and writers to the gatherings at which these scholars could answer
problem of crime and deviance among targeted communities that is best
questions and participate in discussions of their works.
controlled through a “war” mentality. Readings will engage particular
Contact: Fedja Buric email@example.com or Keith Hitchins firstname.lastname@example.org
dominant and subaltern narratives that have emerged during the last 150 years, which taken collectively answer the question: how did we come to
wage a war on drugs? While answering this question, we intend to work
Environmental history is an area of historical research that focuses on
towards investigating alternative narratives that can be used to construct a
integrating the natural world into studies of the human past. It is also
different approach to public policy regarding drug use.
highly interdisciplinary in character, often soliciting scholarly contri-
Contact: Andrea Brandon email@example.com or Daniel Larson firstname.lastname@example.org
butions from geographers, historians, ecologists, and other natural and social scientists. This reading group hopes to promote interest in
Early America and the Atlantic World
environmental history at UIUC by providing a forum for community
Our group provides an interdisciplinary forum that focuses on the history
members to discuss theoretical, methodological, and particular issues
and culture of North America and the Caribbean, c.1500-1815. The idea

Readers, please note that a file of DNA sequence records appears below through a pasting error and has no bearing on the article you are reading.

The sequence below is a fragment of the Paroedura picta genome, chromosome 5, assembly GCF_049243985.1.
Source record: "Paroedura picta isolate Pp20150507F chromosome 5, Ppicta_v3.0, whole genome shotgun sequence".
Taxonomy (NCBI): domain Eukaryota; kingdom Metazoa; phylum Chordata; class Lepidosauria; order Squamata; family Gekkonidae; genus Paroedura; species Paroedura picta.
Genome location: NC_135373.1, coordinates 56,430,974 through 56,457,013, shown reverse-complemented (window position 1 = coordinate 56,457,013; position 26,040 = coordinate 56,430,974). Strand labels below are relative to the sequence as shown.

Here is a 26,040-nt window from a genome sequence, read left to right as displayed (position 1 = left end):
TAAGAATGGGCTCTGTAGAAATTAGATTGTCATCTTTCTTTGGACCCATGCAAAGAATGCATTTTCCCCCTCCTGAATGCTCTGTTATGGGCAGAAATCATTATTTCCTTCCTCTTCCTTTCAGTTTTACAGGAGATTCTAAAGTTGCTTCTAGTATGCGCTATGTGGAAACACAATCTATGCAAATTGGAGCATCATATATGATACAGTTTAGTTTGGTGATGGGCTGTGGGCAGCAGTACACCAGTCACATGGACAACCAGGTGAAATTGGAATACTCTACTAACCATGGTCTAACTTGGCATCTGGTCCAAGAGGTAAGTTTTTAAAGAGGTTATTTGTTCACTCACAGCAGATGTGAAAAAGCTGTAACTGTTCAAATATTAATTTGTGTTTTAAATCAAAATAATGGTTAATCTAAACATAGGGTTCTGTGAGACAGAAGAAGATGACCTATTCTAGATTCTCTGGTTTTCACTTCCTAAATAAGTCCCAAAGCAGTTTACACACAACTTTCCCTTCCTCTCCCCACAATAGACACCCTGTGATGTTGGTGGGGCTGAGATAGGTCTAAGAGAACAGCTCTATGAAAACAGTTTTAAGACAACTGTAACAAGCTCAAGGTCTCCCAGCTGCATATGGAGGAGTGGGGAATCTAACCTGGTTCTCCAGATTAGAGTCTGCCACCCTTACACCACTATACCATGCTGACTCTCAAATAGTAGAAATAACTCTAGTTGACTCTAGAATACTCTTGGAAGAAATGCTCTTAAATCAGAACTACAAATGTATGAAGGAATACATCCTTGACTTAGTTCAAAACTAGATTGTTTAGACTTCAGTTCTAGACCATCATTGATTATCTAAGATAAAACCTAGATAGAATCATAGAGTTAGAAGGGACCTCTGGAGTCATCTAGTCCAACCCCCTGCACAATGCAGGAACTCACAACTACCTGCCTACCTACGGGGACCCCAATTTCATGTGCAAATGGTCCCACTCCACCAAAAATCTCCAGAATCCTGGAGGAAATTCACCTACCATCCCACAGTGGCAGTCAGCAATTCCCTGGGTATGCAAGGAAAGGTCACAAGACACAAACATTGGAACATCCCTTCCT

in the field and to present their own work to the group for feedback.
of an early modern Atlantic world shapes our intellectual approach to
Contact: Sarah Frohardt-Lane email@example.com or Andy Bruno firstname.lastname@example.org
varied studies of colonization and its discontents. The expansion of Europe into the western hemisphere in 1492 initiated a dynamic exchange of
Family and Nation in Latina and Iberian Cultures
people, goods, and ideas that connected even the most peripheral places
This reading group aims to create a dialogue between two historically
to expansive networks. We meet to critique works-in-progress, discuss
converging and simultaneously diverging cultural and geographical
provocative new scholarship, and host visiting scholars. Research in com-
spaces such as Spain and the U.S. Hispanic Caribbean. In wanting to
parative empires, old world source cultures, and other themes that bear
re-establish a link across the Atlantic, we will study the connections
on Africans, Europeans, and Native Americans in conflict and encounter
and discontinuities among several literary and cinematic productions
throughout the broader Atlantic world fit within the purview of our group.
from the Iberian and the Latina/o Caribbean contexts since the 1990s.
Contact: S. Max Edelson email@example.com or Richard Ross firstname.lastname@example.org
We intend to focus on the construction of womanhood in relation to family, late capitalism, and national (re)configurations exploring how the protagonists of these cultural productions deconstruct tradition through corporeal mobility and desire. Contact: Irune del Rio Gabiola email@example.com or
María del Mar Soria López firstname.lastname@example.org
Jewish Studies Workshop
The German Colloquium has met regularly since 1989, bringing
The Jewish Studies Workshop provides an interdisciplinary forum
together UIUC scholars in German history, German literature, and
through which to explore emerging issues in Jewish Studies. Reading
allied fields along with their students. We discuss on-going research